Coronavirus Changes Workplace Culture in Japan

Change in traditional Japan? Yes, its true and we are only just beginning to see how culture is changing all over the world as a result of the coronavirus pandemic (not a bold statement, I know). Here is a summary of what is going on in the “Land of the Rising Sun” from Deutsche Welle (DW).

The coronavirus pandemic is changing many aspects of the ways in which Japan works, with analysts suggesting that the crisis offers a chance for companies that still hold deeply traditional views of what work entails to ditch the old ways and catch up with their leaner and more nimble rivals overseas.

There are arguably two most glaring symbols of just how old-fashioned and conservative the average Japanese company is: the fax machine and the “hanko,” or carved official seal. …

“But I already see a change happening,” he added. “Older workers are beginning to retire and the new generation coming through are more comfortable with modern technologies. The fear of not having a physical paper document that can actually be held is fading.”

The government appears to be paying heed to calls for modernization, with Masaaki Taira, the minister who oversees Japan’s information technology policy, announcing that from May 10, doctors will be able to send data on coronavirus infection cases to public health centers by electronic mail.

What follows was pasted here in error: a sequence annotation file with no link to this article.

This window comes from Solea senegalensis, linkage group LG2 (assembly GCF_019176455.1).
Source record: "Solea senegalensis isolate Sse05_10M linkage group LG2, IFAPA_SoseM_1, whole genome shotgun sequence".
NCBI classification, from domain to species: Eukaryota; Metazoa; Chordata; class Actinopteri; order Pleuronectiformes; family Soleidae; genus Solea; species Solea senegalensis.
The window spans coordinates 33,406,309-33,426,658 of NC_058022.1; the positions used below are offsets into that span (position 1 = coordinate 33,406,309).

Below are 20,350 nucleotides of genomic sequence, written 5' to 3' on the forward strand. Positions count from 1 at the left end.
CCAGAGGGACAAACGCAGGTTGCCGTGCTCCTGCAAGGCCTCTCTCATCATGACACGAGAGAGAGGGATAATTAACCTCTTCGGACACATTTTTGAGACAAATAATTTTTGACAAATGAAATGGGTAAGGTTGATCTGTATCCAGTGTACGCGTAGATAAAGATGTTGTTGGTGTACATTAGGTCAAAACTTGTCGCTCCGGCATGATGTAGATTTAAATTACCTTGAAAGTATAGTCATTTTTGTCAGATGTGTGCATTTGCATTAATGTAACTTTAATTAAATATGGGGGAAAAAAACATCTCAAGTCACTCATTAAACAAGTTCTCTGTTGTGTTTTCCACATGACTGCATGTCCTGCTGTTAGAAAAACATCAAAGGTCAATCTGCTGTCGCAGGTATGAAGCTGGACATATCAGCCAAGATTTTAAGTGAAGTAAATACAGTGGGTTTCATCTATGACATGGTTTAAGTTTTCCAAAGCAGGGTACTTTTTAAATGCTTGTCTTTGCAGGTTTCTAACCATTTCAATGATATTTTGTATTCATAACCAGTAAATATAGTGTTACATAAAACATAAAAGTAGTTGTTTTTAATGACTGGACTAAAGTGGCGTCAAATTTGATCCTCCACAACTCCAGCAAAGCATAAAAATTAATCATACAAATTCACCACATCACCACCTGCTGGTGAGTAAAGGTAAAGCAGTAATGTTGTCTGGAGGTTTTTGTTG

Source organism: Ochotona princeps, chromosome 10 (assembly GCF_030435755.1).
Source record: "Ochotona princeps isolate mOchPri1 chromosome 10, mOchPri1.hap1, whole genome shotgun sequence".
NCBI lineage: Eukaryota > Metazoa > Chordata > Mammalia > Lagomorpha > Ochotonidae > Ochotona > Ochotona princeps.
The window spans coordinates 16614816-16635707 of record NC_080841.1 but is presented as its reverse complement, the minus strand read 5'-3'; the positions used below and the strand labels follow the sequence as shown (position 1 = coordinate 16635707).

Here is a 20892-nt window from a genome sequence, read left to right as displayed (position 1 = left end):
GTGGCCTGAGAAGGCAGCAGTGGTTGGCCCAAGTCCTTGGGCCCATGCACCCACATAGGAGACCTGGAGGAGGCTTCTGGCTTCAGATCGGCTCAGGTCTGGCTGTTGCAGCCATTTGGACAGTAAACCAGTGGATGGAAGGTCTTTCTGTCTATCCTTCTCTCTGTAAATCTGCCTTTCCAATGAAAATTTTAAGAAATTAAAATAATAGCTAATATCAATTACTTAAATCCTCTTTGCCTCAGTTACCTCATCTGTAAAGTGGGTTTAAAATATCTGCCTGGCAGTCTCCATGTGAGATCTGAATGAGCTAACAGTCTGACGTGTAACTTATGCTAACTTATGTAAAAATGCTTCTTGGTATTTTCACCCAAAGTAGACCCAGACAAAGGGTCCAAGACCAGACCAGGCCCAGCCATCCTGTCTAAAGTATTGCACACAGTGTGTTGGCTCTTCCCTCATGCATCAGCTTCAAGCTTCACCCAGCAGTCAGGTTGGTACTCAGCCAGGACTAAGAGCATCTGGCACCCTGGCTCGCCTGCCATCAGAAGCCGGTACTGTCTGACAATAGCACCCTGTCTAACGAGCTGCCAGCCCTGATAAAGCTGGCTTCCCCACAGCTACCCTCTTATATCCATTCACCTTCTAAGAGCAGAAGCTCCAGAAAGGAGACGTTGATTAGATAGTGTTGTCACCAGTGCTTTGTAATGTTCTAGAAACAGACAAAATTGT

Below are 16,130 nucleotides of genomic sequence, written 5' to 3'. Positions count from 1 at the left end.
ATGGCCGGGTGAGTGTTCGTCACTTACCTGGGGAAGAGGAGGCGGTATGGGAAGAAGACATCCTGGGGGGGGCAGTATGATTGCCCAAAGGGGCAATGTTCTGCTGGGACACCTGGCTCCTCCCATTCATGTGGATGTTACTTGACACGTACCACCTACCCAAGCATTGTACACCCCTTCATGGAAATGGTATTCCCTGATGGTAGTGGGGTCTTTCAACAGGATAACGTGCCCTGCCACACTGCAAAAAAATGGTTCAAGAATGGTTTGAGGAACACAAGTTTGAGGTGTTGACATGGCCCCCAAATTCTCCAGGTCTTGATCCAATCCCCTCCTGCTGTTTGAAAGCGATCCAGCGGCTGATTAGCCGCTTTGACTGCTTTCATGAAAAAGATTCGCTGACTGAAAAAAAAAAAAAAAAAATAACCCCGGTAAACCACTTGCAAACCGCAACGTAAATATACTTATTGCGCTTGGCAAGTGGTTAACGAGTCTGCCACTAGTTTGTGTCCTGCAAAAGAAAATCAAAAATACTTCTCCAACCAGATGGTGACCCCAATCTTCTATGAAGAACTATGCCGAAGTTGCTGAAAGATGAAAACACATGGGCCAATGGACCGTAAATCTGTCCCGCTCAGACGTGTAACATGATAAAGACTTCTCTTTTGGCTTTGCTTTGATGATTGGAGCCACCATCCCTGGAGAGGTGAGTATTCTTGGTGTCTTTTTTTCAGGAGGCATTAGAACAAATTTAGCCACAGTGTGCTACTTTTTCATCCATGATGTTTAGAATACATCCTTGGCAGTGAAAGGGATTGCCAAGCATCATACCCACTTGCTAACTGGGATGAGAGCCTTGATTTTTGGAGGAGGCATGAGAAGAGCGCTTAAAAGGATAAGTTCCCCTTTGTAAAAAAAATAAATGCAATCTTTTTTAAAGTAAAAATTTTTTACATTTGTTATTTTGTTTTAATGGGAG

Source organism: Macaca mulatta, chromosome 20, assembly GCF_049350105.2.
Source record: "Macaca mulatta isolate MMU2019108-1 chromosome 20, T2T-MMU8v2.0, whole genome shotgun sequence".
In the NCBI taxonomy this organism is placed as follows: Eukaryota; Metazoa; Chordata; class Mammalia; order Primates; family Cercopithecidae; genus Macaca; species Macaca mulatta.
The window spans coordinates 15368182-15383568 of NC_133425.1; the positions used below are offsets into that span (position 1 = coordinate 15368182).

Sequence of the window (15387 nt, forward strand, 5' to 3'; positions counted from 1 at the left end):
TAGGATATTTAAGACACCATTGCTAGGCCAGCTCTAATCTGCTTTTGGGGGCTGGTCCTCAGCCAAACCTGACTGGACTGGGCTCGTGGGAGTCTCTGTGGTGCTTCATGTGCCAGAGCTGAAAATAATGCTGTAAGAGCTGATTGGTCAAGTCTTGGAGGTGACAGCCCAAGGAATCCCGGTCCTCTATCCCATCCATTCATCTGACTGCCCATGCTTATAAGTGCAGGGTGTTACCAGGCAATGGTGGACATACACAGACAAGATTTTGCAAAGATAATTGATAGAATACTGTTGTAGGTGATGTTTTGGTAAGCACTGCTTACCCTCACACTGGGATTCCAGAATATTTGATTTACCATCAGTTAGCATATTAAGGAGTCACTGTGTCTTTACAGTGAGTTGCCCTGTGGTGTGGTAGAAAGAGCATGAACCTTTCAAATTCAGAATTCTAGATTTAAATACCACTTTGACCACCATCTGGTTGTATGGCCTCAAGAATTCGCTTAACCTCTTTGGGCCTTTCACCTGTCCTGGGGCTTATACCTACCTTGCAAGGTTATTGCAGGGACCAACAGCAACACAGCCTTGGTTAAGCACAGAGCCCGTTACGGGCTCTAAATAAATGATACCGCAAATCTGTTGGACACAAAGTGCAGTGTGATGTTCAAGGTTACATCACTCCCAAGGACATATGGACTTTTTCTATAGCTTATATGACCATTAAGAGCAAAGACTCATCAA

Similarly, Prime Minister Shinzo Abe himself has instructed a review of the custom that requires official documents to be stamped with a “hanko” seal. He pointed out that insistence on applying a seal to paperwork flew in the face of official government guidelines for people to keep their distance from everyone else and avoid being in an office environment as much as possible.

The evolution has been swift, with a number of companies coming up with ideas for “virtual hanko” that can be applied to online.

More flexible and resilient’

Another change in the work environment has been working from home, another inevitable innovation as the authorities called on companies to reduce the number of people in offices by 80%. Achieving that would also dramatically cut the number of people crammed into commuter trains and buses and potentially sharing the virus. …

Jeff Kingston, director of Asian Studies at the Tokyo campus of Temple University, said he believes that Japanese workers — many of whom detested their congested commutes, long hours in the office and the inefficiencies of their organizations — will want to continue their new way of working once the lockdown is eased.

“I feel that the pandemic will see all the arguments that were put forward in the past for not changing work habits simply fade into the rear-view mirror,” he said.

“It has already demonstrated that antiquated systems can be injurious to public health and the national interest, while the generation that is wedded to fax machines and so on is also fading away,” he added. “I see Japanese work culture slowly but surely becoming more flexible and resilient.”

Read the full story here.

How is your culture changing as a result of the pandemic? Time will tell.


  1. I’m anxious to see how American church culture can potentially change. I’m pretty sure that Evangelicalism in the US is just as steeped in tradition as the Japanese workplace, so will there be changes? Which ones?

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